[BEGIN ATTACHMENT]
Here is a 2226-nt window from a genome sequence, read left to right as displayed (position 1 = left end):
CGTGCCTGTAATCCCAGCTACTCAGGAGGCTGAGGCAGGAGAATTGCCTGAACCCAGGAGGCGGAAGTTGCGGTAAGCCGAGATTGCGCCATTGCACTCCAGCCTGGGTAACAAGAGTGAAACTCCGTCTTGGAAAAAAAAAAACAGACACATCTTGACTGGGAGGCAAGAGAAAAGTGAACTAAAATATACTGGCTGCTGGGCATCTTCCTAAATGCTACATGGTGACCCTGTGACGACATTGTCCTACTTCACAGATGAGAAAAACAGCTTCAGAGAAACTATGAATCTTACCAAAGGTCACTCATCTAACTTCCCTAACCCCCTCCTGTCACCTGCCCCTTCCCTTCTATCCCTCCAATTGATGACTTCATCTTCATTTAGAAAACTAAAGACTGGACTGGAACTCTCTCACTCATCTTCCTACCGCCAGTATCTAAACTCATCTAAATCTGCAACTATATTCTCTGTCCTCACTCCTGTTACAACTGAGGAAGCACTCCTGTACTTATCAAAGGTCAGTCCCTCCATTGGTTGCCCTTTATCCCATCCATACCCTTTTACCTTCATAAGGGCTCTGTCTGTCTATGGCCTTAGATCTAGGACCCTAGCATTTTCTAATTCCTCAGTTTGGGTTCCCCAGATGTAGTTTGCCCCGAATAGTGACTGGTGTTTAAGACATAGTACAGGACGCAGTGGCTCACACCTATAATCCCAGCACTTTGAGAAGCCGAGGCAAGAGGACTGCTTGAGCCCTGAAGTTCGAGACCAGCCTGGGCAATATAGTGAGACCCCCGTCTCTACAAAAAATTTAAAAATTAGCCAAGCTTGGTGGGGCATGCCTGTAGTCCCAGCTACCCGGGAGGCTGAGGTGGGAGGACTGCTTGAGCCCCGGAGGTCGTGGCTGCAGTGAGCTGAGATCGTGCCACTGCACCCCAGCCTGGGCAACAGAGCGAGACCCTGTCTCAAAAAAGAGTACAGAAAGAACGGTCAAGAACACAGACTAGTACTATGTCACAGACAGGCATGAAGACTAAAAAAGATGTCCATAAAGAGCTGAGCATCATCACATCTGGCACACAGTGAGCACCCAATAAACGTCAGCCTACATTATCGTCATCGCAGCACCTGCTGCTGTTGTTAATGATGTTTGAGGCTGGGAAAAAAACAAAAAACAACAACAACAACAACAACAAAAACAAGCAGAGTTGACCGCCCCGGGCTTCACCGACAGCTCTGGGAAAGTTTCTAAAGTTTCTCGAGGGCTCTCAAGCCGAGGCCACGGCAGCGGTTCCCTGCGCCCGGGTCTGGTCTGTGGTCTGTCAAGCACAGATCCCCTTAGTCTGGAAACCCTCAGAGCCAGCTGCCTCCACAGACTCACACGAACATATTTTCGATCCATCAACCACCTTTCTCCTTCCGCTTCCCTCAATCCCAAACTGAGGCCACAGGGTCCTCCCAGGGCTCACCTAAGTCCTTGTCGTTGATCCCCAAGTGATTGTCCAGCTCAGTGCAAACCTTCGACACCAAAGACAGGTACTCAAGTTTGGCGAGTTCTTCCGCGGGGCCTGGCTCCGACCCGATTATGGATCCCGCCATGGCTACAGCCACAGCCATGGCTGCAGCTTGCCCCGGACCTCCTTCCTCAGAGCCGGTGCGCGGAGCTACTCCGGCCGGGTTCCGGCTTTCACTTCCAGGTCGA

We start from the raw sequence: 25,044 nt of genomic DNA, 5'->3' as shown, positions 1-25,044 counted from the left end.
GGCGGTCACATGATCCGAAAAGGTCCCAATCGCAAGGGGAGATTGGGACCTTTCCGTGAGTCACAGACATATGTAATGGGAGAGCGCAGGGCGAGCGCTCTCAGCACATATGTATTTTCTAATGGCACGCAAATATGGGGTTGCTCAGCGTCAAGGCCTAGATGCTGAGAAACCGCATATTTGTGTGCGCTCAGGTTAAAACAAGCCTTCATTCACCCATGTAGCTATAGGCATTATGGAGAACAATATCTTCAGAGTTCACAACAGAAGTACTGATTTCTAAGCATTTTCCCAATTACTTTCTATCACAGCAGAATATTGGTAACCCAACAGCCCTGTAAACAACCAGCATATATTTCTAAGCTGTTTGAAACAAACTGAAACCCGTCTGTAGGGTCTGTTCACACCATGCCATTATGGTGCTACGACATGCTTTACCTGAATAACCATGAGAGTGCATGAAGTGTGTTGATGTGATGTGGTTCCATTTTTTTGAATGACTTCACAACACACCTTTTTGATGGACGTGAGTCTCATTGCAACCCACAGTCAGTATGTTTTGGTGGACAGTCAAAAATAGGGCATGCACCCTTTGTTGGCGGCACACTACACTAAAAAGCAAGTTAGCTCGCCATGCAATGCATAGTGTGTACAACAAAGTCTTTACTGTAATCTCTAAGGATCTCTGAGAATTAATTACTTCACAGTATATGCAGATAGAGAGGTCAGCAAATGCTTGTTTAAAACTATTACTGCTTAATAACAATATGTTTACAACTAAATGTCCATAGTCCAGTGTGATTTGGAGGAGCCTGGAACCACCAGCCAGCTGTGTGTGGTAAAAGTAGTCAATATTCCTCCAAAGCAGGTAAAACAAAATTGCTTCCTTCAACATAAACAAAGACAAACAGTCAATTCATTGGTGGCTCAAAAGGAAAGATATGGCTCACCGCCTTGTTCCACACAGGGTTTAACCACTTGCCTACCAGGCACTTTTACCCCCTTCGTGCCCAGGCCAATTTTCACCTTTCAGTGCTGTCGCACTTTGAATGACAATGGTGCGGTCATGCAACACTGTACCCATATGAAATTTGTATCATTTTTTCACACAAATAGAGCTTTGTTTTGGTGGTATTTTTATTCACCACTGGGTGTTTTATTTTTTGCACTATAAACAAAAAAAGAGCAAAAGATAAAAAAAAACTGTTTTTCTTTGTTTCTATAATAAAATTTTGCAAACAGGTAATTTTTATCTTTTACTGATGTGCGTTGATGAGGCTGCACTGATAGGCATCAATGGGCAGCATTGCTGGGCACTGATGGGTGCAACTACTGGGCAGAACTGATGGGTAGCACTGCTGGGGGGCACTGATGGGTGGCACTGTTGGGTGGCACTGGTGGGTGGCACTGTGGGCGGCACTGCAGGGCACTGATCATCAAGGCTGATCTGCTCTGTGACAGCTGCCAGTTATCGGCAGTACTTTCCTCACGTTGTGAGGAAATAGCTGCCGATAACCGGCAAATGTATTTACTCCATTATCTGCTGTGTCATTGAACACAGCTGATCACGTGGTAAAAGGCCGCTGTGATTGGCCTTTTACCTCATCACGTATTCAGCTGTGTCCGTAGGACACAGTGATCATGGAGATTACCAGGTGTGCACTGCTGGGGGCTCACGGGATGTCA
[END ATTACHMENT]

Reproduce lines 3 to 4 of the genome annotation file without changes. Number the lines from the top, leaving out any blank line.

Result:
We start from the raw sequence: 25,044 nt of genomic DNA, 5'->3' as shown, positions 1-25,044 counted from the left end.
GGCGGTCACATGATCCGAAAAGGTCCCAATCGCAAGGGGAGATTGGGACCTTTCCGTGAGTCACAGACATATGTAATGGGAGAGCGCAGGGCGAGCGCTCTCAGCACATATGTATTTTCTAATGGCACGCAAATATGGGGTTGCTCAGCGTCAAGGCCTAGATGCTGAGAAACCGCATATTTGTGTGCGCTCAGGTTAAAACAAGCCTTCATTCACCCATGTAGCTATAGGCATTATGGAGAACAATATCTTCAGAGTTCACAACAGAAGTACTGATTTCTAAGCATTTTCCCAATTACTTTCTATCACAGCAGAATATTGGTAACCCAACAGCCCTGTAAACAACCAGCATATATTTCTAAGCTGTTTGAAACAAACTGAAACCCGTCTGTAGGGTCTGTTCACACCATGCCATTATGGTGCTACGACATGCTTTACCTGAATAACCATGAGAGTGCATGAAGTGTGTTGATGTGATGTGGTTCCATTTTTTTGAATGACTTCACAACACACCTTTTTGATGGACGTGAGTCTCATTGCAACCCACAGTCAGTATGTTTTGGTGGACAGTCAAAAATAGGGCATGCACCCTTTGTTGGCGGCACACTACACTAAAAAGCAAGTTAGCTCGCCATGCAATGCATAGTGTGTACAACAAAGTCTTTACTGTAATCTCTAAGGATCTCTGAGAATTAATTACTTCACAGTATATGCAGATAGAGAGGTCAGCAAATGCTTGTTTAAAACTATTACTGCTTAATAACAATATGTTTACAACTAAATGTCCATAGTCCAGTGTGATTTGGAGGAGCCTGGAACCACCAGCCAGCTGTGTGTGGTAAAAGTAGTCAATATTCCTCCAAAGCAGGTAAAACAAAATTGCTTCCTTCAACATAAACAAAGACAAACAGTCAATTCATTGGTGGCTCAAAAGGAAAGATATGGCTCACCGCCTTGTTCCACACAGGGTTTAACCACTTGCCTACCAGGCACTTTTACCCCCTTCGTGCCCAGGCCAATTTTCACCTTTCAGTGCTGTCGCACTTTGAATGACAATGGTGCGGTCATGCAACACTGTACCCATATGAAATTTGTATCATTTTTTCACACAAATAGAGCTTTGTTTTGGTGGTATTTTTATTCACCACTGGGTGTTTTATTTTTTGCACTATAAACAAAAAAAGAGCAAAAGATAAAAAAAAACTGTTTTTCTTTGTTTCTATAATAAAATTTTGCAAACAGGTAATTTTTATCTTTTACTGATGTGCGTTGATGAGGCTGCACTGATAGGCATCAATGGGCAGCATTGCTGGGCACTGATGGGTGCAACTACTGGGCAGAACTGATGGGTAGCACTGCTGGGGGGCACTGATGGGTGGCACTGTTGGGTGGCACTGGTGGGTGGCACTGTGGGCGGCACTGCAGGGCACTGATCATCAAGGCTGATCTGCTCTGTGACAGCTGCCAGTTATCGGCAGTACTTTCCTCACGTTGTGAGGAAATAGCTGCCGATAACCGGCAAATGTATTTACTCCATTATCTGCTGTGTCATTGAACACAGCTGATCACGTGGTAAAAGGCCGCTGTGATTGGCCTTTTACCTCATCACGTATTCAGCTGTGTCCGTAGGACACAGTGATCATGGAGATTACCAGGTGTGCACTGCTGGGGGCTCACGGGATGTCA